It has barely been a day since we premiered a track from Terminus‘ upcoming The Silent Bell Toll and yet, here we are with a full review of the album. Why? Perhaps it’s because I haven’t been able to put this album for the few weeks since I first heard it; I think I’ve listened to it twice a day, almost every day. Perhaps a better reason is because it belongs to a sub-genre I would love to get more music from. You see, there’s this space often dubbed “pop-sludge” that’s inhabited by bands like Torche, Netherlands, and Lo-pan. The idea there is to take doom’s predilection for ponderous melodies and to merge that with brighter vocals and brighter guitar tones, often take from heavy metal rather than pop. But the pop signifier rings true here, as the sweeter vocals and solos give the sound a lighter, more immediately emotional and evocative feeling.
The thing is, it’s a pretty niche genre; we don’t often get releases in it and good releases are even rarer. This is a problem because I fucking adore this sound! There’s something about the mix that just works incredibly well for me. OK, this is where we come back to Terminus: The Silent Bell Toll exemplifies literally everything that is great about this sub-genre. The album is chock full of meaty, groovy doom riffs but they are balanced with scintillating, open chord riffs, majestic solos, and vocals so infectious that I guarantee you you’ll be singing the lyrics to yourself in no time. The overall blends means that the album goes hard but is also immediately emotional evocative, devoid of the stifled atmosphere that many doom albums can have.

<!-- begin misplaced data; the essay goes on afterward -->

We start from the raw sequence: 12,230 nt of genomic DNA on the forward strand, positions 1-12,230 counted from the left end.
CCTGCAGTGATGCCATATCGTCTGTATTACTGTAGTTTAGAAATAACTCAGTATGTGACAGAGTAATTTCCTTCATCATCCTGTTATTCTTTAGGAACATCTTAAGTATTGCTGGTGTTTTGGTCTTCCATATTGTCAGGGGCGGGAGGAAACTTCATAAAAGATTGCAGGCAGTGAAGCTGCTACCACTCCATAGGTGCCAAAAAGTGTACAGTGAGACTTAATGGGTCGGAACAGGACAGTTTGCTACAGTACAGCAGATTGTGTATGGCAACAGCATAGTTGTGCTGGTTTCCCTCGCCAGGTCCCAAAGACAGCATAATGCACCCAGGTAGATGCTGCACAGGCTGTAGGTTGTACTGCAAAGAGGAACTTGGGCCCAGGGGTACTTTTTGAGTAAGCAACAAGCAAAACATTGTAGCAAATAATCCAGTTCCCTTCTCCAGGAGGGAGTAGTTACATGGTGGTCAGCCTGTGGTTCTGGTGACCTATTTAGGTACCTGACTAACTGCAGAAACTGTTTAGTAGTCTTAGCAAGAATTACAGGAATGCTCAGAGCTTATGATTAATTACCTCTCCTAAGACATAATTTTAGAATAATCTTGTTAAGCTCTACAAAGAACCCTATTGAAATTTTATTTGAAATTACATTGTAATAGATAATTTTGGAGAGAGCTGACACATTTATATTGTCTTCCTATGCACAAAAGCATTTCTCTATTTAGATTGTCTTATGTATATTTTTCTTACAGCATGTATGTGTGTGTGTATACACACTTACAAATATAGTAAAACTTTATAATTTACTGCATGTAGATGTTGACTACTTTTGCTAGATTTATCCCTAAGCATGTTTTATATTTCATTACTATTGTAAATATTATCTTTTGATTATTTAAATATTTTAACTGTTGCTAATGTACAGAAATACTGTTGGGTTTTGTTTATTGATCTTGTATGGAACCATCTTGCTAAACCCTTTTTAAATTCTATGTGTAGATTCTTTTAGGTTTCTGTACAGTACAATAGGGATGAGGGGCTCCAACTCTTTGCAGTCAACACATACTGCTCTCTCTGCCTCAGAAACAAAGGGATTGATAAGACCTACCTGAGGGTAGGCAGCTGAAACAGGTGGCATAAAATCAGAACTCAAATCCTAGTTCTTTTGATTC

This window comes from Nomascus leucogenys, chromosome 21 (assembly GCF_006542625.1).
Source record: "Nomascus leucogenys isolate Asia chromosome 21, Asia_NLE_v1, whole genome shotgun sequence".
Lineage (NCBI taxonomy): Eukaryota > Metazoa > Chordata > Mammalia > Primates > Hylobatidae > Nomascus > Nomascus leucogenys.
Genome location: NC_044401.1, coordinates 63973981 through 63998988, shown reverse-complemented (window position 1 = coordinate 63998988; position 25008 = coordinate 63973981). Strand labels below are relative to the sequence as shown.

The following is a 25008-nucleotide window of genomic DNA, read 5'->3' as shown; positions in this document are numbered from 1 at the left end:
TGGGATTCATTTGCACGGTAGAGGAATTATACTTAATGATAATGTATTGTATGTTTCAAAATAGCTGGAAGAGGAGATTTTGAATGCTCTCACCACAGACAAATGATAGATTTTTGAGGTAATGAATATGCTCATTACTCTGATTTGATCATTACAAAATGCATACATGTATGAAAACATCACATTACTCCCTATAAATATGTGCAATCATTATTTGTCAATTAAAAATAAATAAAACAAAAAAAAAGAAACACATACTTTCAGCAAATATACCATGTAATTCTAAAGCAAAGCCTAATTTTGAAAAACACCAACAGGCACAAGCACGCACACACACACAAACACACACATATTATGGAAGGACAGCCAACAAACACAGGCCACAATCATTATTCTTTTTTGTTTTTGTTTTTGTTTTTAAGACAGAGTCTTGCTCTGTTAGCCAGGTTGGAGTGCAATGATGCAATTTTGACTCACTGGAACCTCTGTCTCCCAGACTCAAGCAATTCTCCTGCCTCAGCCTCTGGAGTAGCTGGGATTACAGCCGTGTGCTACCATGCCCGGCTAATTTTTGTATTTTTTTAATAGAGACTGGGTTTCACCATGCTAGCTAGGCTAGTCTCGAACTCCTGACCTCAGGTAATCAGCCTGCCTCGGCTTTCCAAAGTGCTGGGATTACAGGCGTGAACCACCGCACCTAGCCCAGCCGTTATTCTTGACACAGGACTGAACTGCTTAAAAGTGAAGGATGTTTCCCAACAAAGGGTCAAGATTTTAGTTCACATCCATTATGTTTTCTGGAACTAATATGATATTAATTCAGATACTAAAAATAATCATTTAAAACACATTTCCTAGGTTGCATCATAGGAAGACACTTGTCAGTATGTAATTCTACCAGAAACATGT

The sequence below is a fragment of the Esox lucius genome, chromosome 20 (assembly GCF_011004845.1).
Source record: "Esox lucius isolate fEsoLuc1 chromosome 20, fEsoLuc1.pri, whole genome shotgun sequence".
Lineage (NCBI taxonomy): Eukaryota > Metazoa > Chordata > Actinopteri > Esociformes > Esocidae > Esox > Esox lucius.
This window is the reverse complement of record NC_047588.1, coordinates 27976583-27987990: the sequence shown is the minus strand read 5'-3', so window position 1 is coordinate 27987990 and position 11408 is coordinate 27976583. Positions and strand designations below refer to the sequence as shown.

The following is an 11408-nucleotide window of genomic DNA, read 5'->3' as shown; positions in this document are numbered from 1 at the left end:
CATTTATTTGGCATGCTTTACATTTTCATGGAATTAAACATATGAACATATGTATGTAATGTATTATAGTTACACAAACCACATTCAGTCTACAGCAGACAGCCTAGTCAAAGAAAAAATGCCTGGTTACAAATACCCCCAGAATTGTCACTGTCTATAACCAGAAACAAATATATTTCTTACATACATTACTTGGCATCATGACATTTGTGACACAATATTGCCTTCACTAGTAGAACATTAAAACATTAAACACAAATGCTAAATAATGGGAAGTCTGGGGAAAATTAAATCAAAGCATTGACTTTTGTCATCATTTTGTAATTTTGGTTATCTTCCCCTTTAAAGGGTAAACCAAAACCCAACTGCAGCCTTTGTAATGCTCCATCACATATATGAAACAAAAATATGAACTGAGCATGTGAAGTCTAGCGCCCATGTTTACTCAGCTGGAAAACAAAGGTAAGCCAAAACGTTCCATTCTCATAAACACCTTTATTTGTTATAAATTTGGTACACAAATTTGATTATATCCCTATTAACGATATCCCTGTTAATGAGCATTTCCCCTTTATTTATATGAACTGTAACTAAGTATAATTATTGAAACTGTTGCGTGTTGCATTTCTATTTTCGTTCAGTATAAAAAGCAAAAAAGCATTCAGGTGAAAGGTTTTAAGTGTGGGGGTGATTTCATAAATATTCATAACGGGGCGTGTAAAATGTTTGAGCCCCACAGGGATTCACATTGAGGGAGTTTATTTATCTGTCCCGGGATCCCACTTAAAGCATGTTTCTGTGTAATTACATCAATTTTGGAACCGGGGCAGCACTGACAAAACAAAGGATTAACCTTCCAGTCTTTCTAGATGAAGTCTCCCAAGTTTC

Check out “Dying to Breathe” for example, the first “proper” track on the album. That opening riff is a doom fiend’s dream; the chords are thick and chunky, the tone is overdriven to all hell, and that groove section is going incredibly hard in the background, thickening everything into the smoky, heady mix the genre is so good for. The vocals aren’t even that sweet yet, punctuated by screams that wouldn’t feel out of place on a Mastodon or Anciients album. But the first, brief chorus changes everything; the chords are open on it, singing a sweeter melody before descending back into the murky depths of the main riff. The vocals also change, with the backing vocals blending with the main lines to create that sweetness we referenced above. The verse after the chorus maintains those changes, with the vocals taking on a more heavy metal, Ronnie James Dio vibe to them.
But here’s the thing: there are plenty of “oughs” still in the track, ushering in heavy as all hell riffs and sprawling solos. Terminus never, for once, give up on the heavier side of the equation. This is also true for the rest of the album; “The Lion’s Den”, which we premiered here yesterday, has one of the most stank face inducing riffs I’ve heard this year. It’s not a poppy album; it’s a pop-sludge album! The sludge, the doom, the heft, the punch, are all still there. I mean, if we flip forward to “The Falcon”, it has a Clutch/Red Fang style riff. The groove is real! But the lighter side of things is just as good, never relenting or cutting corners. The end result is exactly that energetic feeling that only pop-sludge can evoke; the end result is an album that you can’t not sing along to; the end result is an album that you can’t not headbang to. The end result is The Silent Bell Toll, one of my favorite albums of the year and one of the most moving and satisfying.
She Said Destroy’s Succession releases on October 15th via Mas-Kina Recordings. Head on over to their Bandcamp above to listen to the rest of the singles and stay informed once pre-orders open up. You’re not going to want to miss this one.
The Silent Bell Toll releases on August 10th. Please, for the love of all that’s heavy, go pre-order it. These guys deserve your support.